The Castle of Good Hope is the oldest building in South Africa. Built between 1666 and 1679 by the Dutch East India Company, better known as the VOC (Vereenigde Oost-Indische Compagnie), this pentagonal fortification replaced a small clay and timber fort built in 1652 by Commander Jan van Riebeeck,
The Castle of Good Hope opens daily at 09:00 and closes at 16:00.
Open from Monday to Sunday. The Castle is closed to the public on Christmas day (25 December) and New Year's day (01 January).
Guided tours are conducted by Castle guides from Monday to Saturday
at 11:00, 12:00 and 14:00.
Fee: R20 adults R10 children
Lots of authentic furniture, household goods to see. Visit the dungeon where criminals were kept. Creepy, mouldy, dark and damp.
Switch of the light to get a real feeling of the place. 5 seconds is too long. People were kept her for months and years.
This is a must see.
2006: Five years later nothing much has changed. Work on the balcony is completed and I could take a nice photo. The entrance fee is still the same. R10 also applies to students so I didn't have to pay the adult fee for Garreth which was nice.
Alongside, an archway leads through to the rear courtyard, less elegant than the front one, but still attractive. Midway through the arched passage is a chamber holding the main well for the castle: it originally stood right in the middle of the castle courtyard. Just to the left of the archway as you emerge into the daylight again is the armoury and ammunition store (originally the grain store). The shutters are painted red as a reminder for the soldiers not to smoke ner all those explosives! At the end of this block, on the outer wall, is the remains of the prison cells, although the main prison block is not always open to the public. A bleak windowless torture chamber is at the back of the castle in the far corner of E block. Off to the right here is the old forge, bakery and kitchens, and a square pool (the first swimming pool in Africa?), known as the Dolphin Pool. This part of the castle is still used by the South African Defence Forces and there is no admittance to the buildings. Perhaps one of the most endearing scenes is the present-day canteen and kitchens (what Dean MacCannell calls the "back-stage"!) of the SADF garrison, sitting right underneath the governor's house. This arrangement, of the kitchens on the lower floor, has been in place since the very first days of this castle!
The last building, G block lies on the northern wall, and is now the Castle Military Museum, reviewed separately. Old Portuguese cannons lie outside the doorway, which was the original entrance to the castle - a mural on the far wall shows what it must have looked like when this led out to the beach. Note that the G block windows are arched on the left of the entrance (the officers quarters) and square sash windows to the right (the enlisted men).
It is possible to eat at the restaurant/coffee shop by the entrance, but it looked uninspiring, especially given that good cafes and restaurants are just a few minutes walk away outside!
This new entrance was constructed in 1682 to replace the original front entrance facing the beach, and is the most harmonious example of Dutch architecture on the Cape, with a beautiful arrangement on the pediment. This shows the coat-of-arms of the Netherlands. Immediately below are the coats-of-arms of the six biggest Dutch cities. As a quirk of history, it is worth noting that only Amsterdam, Rotterdam and Delft remain big cities now; Enjkuizen, Middelburg and Van Hoorn have all subsided in importance now.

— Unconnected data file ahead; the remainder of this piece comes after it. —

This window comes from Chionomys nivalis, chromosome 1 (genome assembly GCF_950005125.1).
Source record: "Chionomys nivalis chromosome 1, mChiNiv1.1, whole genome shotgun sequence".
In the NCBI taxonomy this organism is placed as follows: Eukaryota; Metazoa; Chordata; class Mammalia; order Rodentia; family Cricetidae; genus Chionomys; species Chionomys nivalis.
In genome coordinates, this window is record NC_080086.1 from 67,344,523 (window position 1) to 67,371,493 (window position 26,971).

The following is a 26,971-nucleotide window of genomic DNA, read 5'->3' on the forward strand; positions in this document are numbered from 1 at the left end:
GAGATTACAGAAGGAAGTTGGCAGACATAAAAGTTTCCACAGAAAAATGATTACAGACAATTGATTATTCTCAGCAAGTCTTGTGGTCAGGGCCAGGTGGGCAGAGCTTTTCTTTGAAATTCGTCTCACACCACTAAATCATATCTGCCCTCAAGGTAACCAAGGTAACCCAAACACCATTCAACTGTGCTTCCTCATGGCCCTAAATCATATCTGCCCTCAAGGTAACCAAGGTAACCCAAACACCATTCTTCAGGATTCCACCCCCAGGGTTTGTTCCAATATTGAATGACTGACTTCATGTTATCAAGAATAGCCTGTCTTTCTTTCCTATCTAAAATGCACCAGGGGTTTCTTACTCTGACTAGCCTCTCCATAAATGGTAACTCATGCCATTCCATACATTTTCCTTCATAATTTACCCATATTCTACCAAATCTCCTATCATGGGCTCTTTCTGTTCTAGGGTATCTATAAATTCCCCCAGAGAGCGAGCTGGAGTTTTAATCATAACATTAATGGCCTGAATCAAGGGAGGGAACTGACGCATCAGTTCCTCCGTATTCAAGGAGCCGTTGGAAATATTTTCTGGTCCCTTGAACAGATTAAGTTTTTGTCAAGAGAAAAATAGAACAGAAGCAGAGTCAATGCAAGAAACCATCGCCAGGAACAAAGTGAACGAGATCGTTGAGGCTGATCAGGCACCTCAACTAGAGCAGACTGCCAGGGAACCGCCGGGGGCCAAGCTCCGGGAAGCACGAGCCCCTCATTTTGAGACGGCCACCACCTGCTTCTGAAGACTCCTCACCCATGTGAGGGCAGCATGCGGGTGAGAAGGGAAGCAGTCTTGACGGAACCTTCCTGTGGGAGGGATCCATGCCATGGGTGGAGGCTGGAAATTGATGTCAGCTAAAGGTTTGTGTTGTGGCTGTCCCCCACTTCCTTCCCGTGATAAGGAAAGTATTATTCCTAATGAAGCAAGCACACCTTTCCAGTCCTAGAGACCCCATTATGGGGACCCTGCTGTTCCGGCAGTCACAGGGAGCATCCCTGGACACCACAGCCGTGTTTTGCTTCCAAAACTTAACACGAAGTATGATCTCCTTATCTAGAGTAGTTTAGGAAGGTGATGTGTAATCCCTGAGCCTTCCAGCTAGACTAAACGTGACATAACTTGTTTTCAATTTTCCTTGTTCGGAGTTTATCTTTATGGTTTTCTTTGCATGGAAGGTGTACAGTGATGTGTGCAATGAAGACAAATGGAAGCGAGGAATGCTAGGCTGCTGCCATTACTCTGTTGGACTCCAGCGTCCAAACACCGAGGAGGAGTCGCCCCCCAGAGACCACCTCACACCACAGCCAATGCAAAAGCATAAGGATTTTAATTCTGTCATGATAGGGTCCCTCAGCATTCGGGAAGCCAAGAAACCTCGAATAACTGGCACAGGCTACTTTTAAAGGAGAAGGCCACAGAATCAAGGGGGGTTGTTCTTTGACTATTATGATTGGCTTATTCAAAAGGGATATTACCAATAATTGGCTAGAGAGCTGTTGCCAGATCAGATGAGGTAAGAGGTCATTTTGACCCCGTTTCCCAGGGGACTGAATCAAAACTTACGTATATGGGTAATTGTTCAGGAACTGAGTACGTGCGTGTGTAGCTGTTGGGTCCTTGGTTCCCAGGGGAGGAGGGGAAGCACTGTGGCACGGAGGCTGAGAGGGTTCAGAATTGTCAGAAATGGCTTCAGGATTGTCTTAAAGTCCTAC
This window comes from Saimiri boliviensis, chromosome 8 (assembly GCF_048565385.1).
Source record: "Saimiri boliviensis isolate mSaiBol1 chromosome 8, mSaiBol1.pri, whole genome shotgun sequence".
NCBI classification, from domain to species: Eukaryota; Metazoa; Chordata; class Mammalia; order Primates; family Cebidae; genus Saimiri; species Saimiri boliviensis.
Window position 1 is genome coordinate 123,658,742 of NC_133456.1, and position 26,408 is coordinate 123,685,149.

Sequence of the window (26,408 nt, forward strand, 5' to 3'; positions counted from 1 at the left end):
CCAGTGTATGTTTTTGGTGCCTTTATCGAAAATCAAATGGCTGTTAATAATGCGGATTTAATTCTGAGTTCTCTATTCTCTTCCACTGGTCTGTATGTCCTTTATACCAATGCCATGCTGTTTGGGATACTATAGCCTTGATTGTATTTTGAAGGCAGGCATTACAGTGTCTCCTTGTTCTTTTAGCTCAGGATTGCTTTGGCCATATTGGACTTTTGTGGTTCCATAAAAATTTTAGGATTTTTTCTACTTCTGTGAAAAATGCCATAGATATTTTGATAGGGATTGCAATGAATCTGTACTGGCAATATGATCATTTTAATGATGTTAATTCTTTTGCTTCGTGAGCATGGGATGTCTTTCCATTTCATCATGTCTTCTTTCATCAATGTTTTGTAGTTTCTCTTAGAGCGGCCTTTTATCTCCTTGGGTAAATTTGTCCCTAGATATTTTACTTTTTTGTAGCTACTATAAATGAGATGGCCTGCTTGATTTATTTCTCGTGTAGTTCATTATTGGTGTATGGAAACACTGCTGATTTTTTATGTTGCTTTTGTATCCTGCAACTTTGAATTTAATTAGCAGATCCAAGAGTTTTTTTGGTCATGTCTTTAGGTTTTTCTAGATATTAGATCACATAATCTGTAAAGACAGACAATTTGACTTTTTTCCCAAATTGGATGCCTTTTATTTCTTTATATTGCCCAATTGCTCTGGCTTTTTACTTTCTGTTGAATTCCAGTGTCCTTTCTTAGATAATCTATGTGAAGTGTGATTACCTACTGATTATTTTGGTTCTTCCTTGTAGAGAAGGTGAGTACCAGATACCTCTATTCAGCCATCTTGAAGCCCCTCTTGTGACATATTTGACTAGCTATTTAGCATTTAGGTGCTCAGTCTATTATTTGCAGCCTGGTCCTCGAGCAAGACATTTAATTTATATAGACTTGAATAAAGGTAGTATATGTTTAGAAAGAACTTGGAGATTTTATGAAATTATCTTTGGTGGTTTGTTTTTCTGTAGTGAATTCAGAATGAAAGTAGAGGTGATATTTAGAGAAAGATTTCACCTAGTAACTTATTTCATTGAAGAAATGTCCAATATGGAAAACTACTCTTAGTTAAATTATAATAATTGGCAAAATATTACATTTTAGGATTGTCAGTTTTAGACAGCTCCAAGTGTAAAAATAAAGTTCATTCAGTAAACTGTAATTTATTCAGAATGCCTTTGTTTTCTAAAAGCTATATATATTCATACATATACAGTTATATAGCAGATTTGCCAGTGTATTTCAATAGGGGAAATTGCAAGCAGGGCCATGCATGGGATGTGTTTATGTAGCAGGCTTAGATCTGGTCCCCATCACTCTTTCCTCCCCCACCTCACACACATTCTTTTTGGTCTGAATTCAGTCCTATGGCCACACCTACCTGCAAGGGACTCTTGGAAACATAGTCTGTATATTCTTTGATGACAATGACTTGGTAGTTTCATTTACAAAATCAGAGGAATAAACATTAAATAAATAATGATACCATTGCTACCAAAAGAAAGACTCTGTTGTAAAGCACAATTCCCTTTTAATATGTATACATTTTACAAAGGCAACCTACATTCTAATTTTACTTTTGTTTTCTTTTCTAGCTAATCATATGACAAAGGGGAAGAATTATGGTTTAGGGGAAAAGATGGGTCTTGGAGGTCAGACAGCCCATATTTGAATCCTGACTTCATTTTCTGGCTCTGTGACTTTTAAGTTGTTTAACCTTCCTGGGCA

Inside the huge castle wall, the castle is softer and less forbidding, as the pentagon shape is lined with buildings, with a long facade of buildings - the Kat - crossing over the centre of the fort, so dividing it into two sections. The courtyard is grassed over, which it was not originally, but it certainly keeps the heat down now!
The oldest part of the castle is the long line of wall and building to the right of the courtyard, with the Captain?s Tower above: it was where a lookout watch was kept over both Table Bay and the settlement of Cape Town. It is possible to climb up the staircase in the corner to reach the Leerdam bastion - and it is also possible, from there, to walk along the circumference of the outer wall. On the Leerdam is a row of six flagpoles carrying the six flags to have flown over the castle down the centuries. It is one of the very few places in South Africa that you will see the old South African flag these days.
Underneath B block, in the corner, the old kitchen can be seen, although it has now been excavated to show the original water supply arrangements for the castle. The basement areas had a habit of flooding, and repeated efforts were needed (not totally successful) to prevent water seeping in.
From the outside, the great stone walls seem low and squat, but a sense of proportion returns when you approach the entrance archway, and the arrangement of buildings inside is impressive - although it can get terribly hot in the courtyards in the summer. The Castle of Good Hope was surveyed by Heinrich Lacus and the engineer Peter Dombaer, master mason Douwe Gerbrandtz Steyn and master carpenter Adriaan van Braekel.